Specify an isotropic background source with given temperature a
dilution factor. Optionally use ISRF instead of blackbody. The
direction towards the source is given by the vector (x,y,z) and theta
gives the angle in which the source is seen (angle corresponding to
the radius of the source).
Gives the index of the uppermost energy level that is to be
considered when the relative changes of the level populations are
compared with the limit given with the keyword ‘stop’.
velocity lower upper
Lower and upper limits for the macroscopic velocities in km/s. The
keyword is optional but when given the original velocities (read from
a file or calculated while creating the cloud) are mapped with linear
scaling to this range. If only one value is given (or the second value
is negative) the velocity values of the initial model are multiplied
with the first parameter.
Output will be directed to stout (not only to file cppsimu.err)
weight floatIt is possible to calculate the absorption event counters as averages of the past iterations and the results of the current iterations. The parameter following the keyword is the relative weight given for the previous iterations when the results of the current iteration is given the weight 1.0. If the parameter value is negative (e.g. -1.0) a cumulative average of the counters is used. Large weight reduces the noice in the level populations but slows down the convergence. It is not a good idea to use this together with the keyword reset. This weight is currently used also in calculating the average distance that packages travel in a cell during one iteration – information that is used only in connection with ‘direct simulation’.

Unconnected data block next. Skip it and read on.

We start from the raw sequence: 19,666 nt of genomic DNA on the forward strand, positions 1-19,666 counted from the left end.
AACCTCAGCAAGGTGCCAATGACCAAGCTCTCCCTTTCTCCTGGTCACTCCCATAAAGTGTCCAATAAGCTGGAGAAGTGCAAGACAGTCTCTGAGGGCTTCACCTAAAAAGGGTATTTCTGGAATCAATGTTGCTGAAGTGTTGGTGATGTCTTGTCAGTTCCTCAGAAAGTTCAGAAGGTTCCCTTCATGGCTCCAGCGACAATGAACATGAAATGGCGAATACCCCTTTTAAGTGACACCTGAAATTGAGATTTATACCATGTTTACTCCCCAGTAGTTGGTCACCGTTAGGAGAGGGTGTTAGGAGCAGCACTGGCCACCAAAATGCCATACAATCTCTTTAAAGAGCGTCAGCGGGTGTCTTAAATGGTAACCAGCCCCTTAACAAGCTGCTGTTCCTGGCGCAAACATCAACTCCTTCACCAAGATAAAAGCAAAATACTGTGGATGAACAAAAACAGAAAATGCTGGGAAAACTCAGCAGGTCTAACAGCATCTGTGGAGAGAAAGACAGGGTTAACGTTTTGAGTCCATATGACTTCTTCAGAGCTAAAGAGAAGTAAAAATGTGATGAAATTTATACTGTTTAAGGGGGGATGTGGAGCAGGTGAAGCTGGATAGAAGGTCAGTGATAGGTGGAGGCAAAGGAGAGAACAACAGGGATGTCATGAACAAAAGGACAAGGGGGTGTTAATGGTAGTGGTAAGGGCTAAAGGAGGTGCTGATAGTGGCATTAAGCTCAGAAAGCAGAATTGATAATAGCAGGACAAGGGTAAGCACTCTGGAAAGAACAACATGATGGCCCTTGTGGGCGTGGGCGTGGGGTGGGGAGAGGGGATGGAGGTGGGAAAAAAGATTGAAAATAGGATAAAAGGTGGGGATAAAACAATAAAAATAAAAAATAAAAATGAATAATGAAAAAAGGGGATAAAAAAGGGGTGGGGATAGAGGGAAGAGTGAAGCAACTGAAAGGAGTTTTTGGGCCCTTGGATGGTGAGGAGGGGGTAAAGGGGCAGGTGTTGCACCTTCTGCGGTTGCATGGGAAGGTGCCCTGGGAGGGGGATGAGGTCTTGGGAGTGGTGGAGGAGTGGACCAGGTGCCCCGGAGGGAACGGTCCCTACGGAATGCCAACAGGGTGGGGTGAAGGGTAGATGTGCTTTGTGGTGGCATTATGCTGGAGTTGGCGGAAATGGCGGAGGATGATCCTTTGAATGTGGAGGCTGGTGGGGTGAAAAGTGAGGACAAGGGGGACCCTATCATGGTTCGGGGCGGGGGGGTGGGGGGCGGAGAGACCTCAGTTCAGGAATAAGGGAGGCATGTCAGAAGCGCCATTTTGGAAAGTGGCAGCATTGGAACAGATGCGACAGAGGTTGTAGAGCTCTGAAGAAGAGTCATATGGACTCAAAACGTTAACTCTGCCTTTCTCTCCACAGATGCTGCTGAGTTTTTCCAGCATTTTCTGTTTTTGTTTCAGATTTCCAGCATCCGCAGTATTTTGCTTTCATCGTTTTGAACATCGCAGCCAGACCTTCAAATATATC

xgauss filenameUse hfs structure given in filename to simulate pseudo-hfs (see Keto et al. 2004). Gaussian line profile will be substituted with a sum of gaussians with given frequencies and strengths. In the hfs description file the first line for each transition should contain the upper and lower levels of the transition (as with keyword spectra) and the number of hfs components separated with whitespaces, e.g. 1 0 18. Each following line must contain the offset of the hfs component from the line central frequency (in units km/s) and the relative strength of the component, e.g. -10.35 0.23. The sum of all relative strengths of the components for a single transition should be 1(?). Several transitions can be listed in a single file, separated with an empty line.